mostly coalesced around the issues of sexual tance they encountered. Women from the
orientation (Regulska and Grabowska 2013). intelligentsia were active reformers and revo-
lutionaries who worked alongside progressive
ECONOMIC TRANSFORMATIONS men toward the goal of improving working
conditions (Clements 1994). A blueprint
The emancipation of women that followed emerged from the belief that women and
World War II was central to the imple- men should not be treated differently while in
mentation and validation of the new order the workforce a transformational blueprint
orchestrated by the Soviet Union for the CEE that initially envisioned that women and men
countries. At the intersection of economic, could and would work the same jobs for the
political, and ideological imperatives, the same wages and have the same promotion and
position of women in the region was radi- leadership opportunities. Reproductive work,
cally transformed by reforms that in theory it was envisioned, would be partially replaced
granted them full political, economic, and by public day care and the provision of com-
legal equality with men. This transformation munal spaces and neighborhood facilities,
of sociocultural structures was mediated by such as playrooms for children, laundry facil-
the objectives of accelerated industrialization, ities, libraries, and places to watch movies.
centrally planned economies, and a policy The hardship of the double burden was an
of intensive labor employment that required important issue on the revolutionary agenda
and guaranteed work for all able-bodied cit- of Bolshevik women, who thought that the
izens. The incorporation of women into wage private duties routinely assigned to women
labor was thus fueled both by the need for should be reassigned to the public domain
womens labor power and by a commitment as a corrective. The problem of the double
to womens equality, though it was also driven burden continued to preoccupy women for
by the realities of the demographic situation generations to come. However, in spite of
in the postwar period. Womens entry into their efforts, by the 1960s the emancipation
the paid economy led to the dissolution of women from reproductive work had been

dropped from official reform priorities. This industry, and their educational trajectory was
was due to the cost and ineffectiveness of implicitly different. Qualitative data suggest
changing the structure of domestic work that, along with overt discrimination, another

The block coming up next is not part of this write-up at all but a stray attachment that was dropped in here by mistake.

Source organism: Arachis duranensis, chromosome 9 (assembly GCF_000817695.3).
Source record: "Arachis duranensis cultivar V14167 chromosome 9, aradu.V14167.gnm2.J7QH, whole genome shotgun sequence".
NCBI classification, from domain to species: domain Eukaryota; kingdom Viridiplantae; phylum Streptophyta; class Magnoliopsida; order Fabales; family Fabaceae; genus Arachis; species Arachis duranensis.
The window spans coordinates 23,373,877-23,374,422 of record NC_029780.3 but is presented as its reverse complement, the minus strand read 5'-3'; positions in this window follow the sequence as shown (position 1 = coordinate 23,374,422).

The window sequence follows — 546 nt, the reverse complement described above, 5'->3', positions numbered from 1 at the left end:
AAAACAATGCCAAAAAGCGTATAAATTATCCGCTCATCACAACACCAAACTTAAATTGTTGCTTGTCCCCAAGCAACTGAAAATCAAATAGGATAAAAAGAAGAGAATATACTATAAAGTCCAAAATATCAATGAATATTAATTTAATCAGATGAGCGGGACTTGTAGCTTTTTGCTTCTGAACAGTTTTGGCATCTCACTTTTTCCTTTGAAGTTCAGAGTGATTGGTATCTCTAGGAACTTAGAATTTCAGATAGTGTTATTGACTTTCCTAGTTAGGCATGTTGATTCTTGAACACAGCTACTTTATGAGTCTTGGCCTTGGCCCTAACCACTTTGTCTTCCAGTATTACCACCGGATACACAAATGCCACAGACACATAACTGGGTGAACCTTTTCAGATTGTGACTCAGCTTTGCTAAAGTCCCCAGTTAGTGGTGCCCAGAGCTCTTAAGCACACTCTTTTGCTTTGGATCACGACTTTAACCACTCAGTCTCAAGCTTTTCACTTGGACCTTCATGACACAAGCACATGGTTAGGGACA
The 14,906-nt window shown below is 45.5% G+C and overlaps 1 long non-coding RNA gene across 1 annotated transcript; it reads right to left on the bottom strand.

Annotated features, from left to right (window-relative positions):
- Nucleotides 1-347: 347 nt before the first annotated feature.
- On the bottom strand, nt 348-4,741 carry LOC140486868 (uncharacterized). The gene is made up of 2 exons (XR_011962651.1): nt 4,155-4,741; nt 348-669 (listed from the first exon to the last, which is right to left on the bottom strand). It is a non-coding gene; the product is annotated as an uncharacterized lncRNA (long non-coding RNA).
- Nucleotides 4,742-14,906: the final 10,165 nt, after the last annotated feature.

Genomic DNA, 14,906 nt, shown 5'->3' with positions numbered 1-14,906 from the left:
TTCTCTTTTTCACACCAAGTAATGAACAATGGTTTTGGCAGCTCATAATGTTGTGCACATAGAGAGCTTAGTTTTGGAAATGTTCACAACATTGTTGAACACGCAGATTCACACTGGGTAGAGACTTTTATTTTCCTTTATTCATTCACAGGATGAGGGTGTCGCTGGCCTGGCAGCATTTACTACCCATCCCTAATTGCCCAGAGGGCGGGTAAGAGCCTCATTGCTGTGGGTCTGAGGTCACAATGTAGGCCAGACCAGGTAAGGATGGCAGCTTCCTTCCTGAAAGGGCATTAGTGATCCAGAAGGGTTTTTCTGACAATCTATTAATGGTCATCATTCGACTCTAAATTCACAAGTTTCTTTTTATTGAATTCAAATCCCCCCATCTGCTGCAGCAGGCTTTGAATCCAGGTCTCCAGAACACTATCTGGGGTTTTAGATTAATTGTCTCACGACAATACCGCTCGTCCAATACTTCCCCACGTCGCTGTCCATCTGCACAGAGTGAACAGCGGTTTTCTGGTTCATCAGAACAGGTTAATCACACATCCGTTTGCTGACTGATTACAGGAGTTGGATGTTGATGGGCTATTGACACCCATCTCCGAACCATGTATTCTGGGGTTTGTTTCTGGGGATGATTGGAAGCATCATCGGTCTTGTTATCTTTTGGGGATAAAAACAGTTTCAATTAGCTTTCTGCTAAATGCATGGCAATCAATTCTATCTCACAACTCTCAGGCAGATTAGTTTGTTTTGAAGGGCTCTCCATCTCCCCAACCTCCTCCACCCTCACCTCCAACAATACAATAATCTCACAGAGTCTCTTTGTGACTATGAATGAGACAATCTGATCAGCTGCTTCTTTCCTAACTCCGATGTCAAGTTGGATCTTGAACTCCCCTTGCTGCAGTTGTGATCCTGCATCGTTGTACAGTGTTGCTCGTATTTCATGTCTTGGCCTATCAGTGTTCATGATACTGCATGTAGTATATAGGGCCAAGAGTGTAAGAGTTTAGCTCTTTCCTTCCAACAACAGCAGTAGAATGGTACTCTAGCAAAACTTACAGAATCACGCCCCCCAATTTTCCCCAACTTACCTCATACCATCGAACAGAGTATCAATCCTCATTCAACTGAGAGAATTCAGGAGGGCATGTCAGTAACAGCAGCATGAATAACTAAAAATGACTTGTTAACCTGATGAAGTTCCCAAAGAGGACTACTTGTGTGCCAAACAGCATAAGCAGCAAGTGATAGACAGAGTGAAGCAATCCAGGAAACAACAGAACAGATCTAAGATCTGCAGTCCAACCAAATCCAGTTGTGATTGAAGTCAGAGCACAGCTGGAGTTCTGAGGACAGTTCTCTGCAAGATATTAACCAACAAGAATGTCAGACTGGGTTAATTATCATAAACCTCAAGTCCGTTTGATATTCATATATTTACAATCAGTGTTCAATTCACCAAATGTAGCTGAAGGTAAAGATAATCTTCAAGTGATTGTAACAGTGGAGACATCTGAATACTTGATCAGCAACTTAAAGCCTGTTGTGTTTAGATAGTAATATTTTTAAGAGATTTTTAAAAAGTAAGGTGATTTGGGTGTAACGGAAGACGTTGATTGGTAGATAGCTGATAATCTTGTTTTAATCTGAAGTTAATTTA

from free to waged labor as well as to the factor was womens willingness, under the
lack of support from male leaders, who could pressure of their domestic and childcare
not easily part with the free benefits granted responsibilities, to maintain employment in
by their spouses presence in the household positions below their qualifications in order
(Fodor 2006). to be closer to home and better manage their
The vision for equality formulated by time. Paid maternity leave with job guaran-
Bolshevik women was not shared across the tees, mothers and family allowances, public
region. Socialist women in postwar Poland, childcare facilities, paid days off in case of ill-
for instance, embraced womens maternal ness, and other measures were implemented
identity and advocated protective labor leg- in order to help women and alleviate some of
islation (Fidelis 2010). The abandonment of their work burden.
the goal of emancipating women from repro- After 1989, the restructuring of the state-
ductive work was also influenced by abrupt socialist economies through privatization,
declines in birth rates across the region, the wage liberalization, and critical cuts to social
consolidation of nationalist sentiments, and spending led to mass unemployment, social
Joseph Stalins regressive position regarding inequality, and poverty, as well as to a perva-
womens emancipation. Due to these factors, sive sense of insecurity, instability, and lack
the blueprint of womens emancipation was of prospects (Fodor 2006). The post-1989
reconfigured, and womens role as mothers reforms weakened and eliminated many of
and responsible domestic providers was redis- the benefits discussed above and called into
covered and institutionalized (Fodor 2006). question past principles of equality. This
The ensuing pronatalist policies pursued restructuring offered new opportunities for
in Romania under Nicolae Ceausescus some but at the same time marginalized
regime had particularly devastating effects on and disempowered other individuals and
women. The relegation of women to domestic groups. Women were especially affected by
work and motherhood, their continuously the dismantling of social support. While such
required presence in the paid economy, and support would not have fully realized radical
the scarcity of consumer goods on the CEE visions for equality between women and
markets overburdened women with second men, it nevertheless helped women through
and third shifts of unpaid labor. By way of the hardship of their double and triple work